Early prehistoric settlement
The Neolithic settlement on the island in Loch a’Choire; test pits are just visible along the edge of the island
The early prehistoric settlement has not been a major focus of research for the project. It is hoped that this area of research will be developed but financing new research has proved difficult. Nevertheless several important pieces of work have been undertaken and a picture of the nature of settlement is beginning to emerge.
Neolithic settlement has proved difficult to locate on South Uist, in contrast to the islands of Barra and North Uist. The known settlements of Late Neolithic date have been located on the blacklands and not on the machair and this might indicate that these shell sand deposits were still an unstable landform in the Neolithic period (78).
In 2000 a survey of inland lochs was undertaken by Cole Henley as part of his doctoral research at Cardiff (11). This resulted in the discovery of a scatter of flint and pottery of Neolithic date from Loch a’Choire on the south coast of South Uist. A limited series of test pits indicated only superficial evidence for settlement activity but further research needs to be undertaken (10).
Collecting flints from the exposed deposits at An Dorlinn in 2005
In 1995 a large storm exposed another Neolithic settlement site at An Doirlinn on south west corner of the island. Stone walls indicative of structures were present and occupation deposits contained large quantities of flint, and isolated pieces of worked quartz, pumice, stone tools and pottery. A large carinated rim sherd, with characteristic diagonal line decoration, indicates a Neolithic date for the occupation.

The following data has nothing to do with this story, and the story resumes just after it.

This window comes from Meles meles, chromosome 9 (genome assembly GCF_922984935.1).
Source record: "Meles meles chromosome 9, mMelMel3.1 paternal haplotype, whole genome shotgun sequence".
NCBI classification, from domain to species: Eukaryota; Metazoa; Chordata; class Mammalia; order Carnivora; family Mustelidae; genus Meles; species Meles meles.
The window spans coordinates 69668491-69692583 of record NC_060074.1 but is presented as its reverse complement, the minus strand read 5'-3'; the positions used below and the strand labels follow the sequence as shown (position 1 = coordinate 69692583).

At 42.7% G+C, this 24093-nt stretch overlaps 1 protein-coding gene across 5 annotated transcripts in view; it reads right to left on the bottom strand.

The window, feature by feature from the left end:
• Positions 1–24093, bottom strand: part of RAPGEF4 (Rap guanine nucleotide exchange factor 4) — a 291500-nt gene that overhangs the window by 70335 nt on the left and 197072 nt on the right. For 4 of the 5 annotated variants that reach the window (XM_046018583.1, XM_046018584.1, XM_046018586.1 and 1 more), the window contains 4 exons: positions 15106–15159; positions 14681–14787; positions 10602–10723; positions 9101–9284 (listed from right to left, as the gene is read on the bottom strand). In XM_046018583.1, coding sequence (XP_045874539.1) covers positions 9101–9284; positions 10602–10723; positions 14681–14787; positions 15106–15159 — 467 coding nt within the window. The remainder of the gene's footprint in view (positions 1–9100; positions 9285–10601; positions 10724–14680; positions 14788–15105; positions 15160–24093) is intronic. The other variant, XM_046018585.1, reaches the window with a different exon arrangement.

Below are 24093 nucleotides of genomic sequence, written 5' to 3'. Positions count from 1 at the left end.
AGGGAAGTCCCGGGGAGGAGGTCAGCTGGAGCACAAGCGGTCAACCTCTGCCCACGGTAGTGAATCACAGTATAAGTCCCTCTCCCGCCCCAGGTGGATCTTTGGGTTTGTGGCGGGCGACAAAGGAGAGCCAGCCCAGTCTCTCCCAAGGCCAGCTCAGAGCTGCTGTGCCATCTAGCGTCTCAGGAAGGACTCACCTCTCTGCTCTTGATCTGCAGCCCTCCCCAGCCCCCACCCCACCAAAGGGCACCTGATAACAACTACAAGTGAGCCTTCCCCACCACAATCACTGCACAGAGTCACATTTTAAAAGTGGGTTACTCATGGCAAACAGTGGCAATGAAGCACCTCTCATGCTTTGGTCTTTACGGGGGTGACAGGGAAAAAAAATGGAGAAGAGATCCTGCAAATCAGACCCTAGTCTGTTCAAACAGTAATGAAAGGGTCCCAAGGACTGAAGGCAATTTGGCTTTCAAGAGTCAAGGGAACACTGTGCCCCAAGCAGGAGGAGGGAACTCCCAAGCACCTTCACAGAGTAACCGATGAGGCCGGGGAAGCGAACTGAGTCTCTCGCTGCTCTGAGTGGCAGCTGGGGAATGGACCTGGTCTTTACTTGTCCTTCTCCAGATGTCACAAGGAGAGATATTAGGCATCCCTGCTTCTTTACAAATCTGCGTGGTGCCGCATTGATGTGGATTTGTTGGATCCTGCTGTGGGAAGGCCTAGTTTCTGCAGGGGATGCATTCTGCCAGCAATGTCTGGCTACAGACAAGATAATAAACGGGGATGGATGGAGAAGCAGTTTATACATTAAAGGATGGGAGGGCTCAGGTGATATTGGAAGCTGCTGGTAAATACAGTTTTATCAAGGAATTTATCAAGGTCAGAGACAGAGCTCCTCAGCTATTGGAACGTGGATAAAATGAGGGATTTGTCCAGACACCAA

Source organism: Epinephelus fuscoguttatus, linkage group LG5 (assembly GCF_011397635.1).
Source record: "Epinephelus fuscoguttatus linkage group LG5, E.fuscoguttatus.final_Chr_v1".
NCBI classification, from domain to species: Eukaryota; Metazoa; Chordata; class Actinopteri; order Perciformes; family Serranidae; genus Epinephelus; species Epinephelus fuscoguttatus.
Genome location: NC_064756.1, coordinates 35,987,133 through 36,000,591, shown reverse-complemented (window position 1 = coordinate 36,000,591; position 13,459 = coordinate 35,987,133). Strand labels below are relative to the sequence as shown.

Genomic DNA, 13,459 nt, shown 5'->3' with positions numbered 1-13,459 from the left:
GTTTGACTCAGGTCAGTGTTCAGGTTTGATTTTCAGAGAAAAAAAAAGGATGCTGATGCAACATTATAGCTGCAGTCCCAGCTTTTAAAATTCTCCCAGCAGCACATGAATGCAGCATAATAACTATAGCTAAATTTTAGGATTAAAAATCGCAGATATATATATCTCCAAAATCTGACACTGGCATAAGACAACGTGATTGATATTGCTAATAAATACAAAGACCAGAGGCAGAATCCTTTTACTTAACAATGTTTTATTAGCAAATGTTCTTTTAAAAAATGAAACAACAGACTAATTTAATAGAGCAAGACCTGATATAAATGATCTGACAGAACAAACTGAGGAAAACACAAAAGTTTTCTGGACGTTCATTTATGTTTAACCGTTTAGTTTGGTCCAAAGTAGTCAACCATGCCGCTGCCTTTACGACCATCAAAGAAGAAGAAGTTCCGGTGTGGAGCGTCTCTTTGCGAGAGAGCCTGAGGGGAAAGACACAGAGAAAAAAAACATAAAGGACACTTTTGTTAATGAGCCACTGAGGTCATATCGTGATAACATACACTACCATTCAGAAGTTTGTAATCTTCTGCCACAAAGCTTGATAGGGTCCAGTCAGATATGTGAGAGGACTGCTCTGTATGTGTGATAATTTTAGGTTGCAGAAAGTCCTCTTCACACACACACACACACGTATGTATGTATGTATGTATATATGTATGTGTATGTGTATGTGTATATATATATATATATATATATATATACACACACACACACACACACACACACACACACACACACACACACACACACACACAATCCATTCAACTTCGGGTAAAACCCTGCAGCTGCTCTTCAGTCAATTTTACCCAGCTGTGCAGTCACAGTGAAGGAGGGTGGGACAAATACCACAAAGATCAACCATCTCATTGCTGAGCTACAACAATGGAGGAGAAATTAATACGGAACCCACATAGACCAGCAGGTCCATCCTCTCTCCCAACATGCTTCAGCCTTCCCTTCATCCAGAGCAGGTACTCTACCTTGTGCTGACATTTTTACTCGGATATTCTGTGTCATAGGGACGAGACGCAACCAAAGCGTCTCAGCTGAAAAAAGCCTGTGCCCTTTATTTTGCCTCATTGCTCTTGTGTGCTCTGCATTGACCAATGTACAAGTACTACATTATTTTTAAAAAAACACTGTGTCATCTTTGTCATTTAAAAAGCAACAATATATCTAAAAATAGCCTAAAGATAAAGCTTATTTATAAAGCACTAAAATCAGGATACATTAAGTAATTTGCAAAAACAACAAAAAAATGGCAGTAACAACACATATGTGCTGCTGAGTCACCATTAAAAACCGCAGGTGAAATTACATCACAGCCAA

Our understanding of the broader occupation of the island in the Neolithic is dependant on the location of the chambered tombs. Detailed analysis has revealed that most of the tombs were constructed on high ground overlooking the west coast of the island (8). However, they are not positioned to maximise the views of the coastal plain; instead they are located on the edges of valleys that lead into the interior or to the east coast of the island. The most likely explanation for this pattern is that the tombs overlook valleys that were important for the seasonal movement of animals, from the settlements on the west coast through to moorland and upland grazing in the centre of the island.
A view across the machair during the excavations at Sligeanach
Several Beaker settlements indicate the colonisation of the machair plain around the period 2400-2200 cal BC and provide some of the best evidence for Beaker settlement in Europe. Erosion of the site of Cill Donnain I revealed a substantial structure similar to those excavated at Northton and Dalmore (9). Test excavation of the site at Sligeanach identified an extensive settlement area with traces of ard cultivation and structural remains of indeterminate significance (63). The excavation of the later Bronze Age settlement at Cladh Hallan also discovered an underlying Beaker settlement associated with cultivation traces (36).
Tomb images gallery
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